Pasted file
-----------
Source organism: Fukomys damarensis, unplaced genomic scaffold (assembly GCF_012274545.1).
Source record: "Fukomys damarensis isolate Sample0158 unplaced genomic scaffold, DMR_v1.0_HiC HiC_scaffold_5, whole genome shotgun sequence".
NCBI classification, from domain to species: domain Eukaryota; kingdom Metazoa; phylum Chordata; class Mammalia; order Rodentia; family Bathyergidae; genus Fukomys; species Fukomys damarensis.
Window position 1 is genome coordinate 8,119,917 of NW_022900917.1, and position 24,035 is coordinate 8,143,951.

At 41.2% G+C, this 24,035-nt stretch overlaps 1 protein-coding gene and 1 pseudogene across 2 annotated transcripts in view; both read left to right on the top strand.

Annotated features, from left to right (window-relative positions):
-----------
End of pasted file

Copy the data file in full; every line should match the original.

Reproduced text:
Source organism: Fukomys damarensis, unplaced genomic scaffold (assembly GCF_012274545.1).
Source record: "Fukomys damarensis isolate Sample0158 unplaced genomic scaffold, DMR_v1.0_HiC HiC_scaffold_5, whole genome shotgun sequence".
NCBI classification, from domain to species: domain Eukaryota; kingdom Metazoa; phylum Chordata; class Mammalia; order Rodentia; family Bathyergidae; genus Fukomys; species Fukomys damarensis.
Window position 1 is genome coordinate 8,119,917 of NW_022900917.1, and position 24,035 is coordinate 8,143,951.

At 41.2% G+C, this 24,035-nt stretch overlaps 1 protein-coding gene and 1 pseudogene across 2 annotated transcripts in view; both read left to right on the top strand.

Annotated features, from left to right (window-relative positions):